Control And Anger–Part II

Control And Anger–Part II
This is the second of a series of articles on
control and anger. Please read the previous article
(Part I) before reading this one. To continue with the
discussion of wants vs. needs…
I can control all of these factors, but I will become
angry or less angry, or have other negative emotions in
greater or lesser amounts when these expectations are not
met, depending upon my conscious understanding of the
subtleties of my expectations. In this case the need has
a shorter cycle than the want, hence is more imperative.
Fortunately, expectations can better be understood when we
think of them as being either want based, or need based.
In short, they and our reactions to them can be modified
when you understand these critical aspects. Doing this
neutralizes the impact of an unmet expectation. Doing
this puts me firmly in control of my emotional reactions.
Here’s a different scenario; one that’s a little
trickier. Suppose you come to my office for a visit.
I tell you that the next time you come, I’ll give you three
dollars. A week goes by and you think about getting three
dollars. You probably think, “What do I have to do to get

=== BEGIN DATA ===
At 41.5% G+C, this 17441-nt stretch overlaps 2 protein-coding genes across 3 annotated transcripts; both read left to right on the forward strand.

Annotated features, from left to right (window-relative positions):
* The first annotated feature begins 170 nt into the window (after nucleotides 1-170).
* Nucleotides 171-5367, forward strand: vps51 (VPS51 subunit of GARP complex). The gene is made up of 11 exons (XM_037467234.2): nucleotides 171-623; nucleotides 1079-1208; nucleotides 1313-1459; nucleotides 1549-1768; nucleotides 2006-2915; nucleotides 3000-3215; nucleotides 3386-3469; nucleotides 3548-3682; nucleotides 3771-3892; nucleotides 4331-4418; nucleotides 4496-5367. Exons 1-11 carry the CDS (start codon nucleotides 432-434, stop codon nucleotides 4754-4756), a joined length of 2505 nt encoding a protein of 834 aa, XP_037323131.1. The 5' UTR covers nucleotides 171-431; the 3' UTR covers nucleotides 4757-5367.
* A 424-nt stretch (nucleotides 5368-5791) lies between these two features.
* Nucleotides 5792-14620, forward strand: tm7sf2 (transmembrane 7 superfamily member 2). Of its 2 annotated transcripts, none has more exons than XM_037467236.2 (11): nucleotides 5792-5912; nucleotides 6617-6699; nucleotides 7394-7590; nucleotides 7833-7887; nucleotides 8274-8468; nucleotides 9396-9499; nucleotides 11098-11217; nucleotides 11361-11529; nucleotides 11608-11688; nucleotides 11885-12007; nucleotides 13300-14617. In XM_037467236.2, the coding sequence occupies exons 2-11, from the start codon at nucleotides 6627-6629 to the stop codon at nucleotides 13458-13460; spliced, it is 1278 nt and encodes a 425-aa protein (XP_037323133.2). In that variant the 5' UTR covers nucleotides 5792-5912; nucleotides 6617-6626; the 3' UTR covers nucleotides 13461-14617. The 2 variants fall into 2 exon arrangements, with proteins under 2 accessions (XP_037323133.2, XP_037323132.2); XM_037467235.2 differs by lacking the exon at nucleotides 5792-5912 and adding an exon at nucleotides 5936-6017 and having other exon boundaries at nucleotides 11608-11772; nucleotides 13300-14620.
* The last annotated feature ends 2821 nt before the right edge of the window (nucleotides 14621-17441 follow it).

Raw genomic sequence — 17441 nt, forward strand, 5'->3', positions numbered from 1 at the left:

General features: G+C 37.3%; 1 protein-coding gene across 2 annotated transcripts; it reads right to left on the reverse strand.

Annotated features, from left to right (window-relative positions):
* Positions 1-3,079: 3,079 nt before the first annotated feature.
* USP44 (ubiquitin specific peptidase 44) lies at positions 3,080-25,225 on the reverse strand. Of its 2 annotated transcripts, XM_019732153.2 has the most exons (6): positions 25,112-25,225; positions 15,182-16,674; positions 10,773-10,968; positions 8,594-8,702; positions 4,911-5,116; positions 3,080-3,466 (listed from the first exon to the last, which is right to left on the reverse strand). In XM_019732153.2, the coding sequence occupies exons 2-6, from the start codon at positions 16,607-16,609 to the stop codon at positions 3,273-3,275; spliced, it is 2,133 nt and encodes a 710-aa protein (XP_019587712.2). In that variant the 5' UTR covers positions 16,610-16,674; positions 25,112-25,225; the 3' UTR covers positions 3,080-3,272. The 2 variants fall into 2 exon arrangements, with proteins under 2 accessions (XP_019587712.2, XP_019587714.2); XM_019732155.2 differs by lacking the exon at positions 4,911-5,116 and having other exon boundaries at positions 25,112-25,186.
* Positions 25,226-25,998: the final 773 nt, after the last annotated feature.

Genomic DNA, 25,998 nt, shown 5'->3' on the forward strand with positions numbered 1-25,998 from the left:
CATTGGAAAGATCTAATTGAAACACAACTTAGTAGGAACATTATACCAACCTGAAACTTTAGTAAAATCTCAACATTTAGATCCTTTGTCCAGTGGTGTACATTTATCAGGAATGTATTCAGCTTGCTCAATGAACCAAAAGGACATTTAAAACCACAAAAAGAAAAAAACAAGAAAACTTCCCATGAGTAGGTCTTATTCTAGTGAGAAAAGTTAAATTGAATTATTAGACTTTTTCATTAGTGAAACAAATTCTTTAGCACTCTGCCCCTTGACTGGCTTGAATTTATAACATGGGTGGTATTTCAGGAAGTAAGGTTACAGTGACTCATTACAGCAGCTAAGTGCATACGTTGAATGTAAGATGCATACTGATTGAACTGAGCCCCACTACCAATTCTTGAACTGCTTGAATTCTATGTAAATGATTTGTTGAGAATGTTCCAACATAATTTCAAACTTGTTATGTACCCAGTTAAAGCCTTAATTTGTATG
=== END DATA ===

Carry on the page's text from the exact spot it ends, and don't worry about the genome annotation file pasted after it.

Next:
three dollars?” or “What’s he up to?” These are all
expectations at work, but in this case, they are irrelevant,
because when the day arrives and you come back to my office,
I give you three dollars, as promised. You feel happy
because you got the money “as expected.” Because of the
small amount of money, probably this was more of a want,
not a need. You might be suspicious because most people
don’t give away three dollars, but nonetheless, you have at
least some contentment because the expectation was gratified.
Now suppose that when you came to my office expecting
three dollars, instead, I gave you five dollars. Now, not
only are your wants (expectations) met, but they were
exceeded. You might be even happier than you expected had
you just received three dollars. Let’s go the other way.
Suppose, instead of giving you either three or even five
dollars, I only gave you one dollar. You would be
disappointed and a little bit something else (sad, angry,
hurt, anxious, suspicious) because your expectations were
not met.
But wait a minute. You still got a dollar for doing
nothing other than showing up. When compared to getting
three dollars, one dollar is paltry and not as rewarding,
even potentially frustrating. But when compared to getting
nothing, one dollar is pretty good. In sum, had you thought
to suspend or to have no expectations, five dollars would have
been really good, three dollars would have been good, one
dollar would have been sort of good, but no dollar still
would have been OK. The major differences in your reactions
have to do with how you set up the expectations. Think things
through before reacting. The next article is on “attachment”
and its relationships to expectations and anger.

-Dr. Griggs

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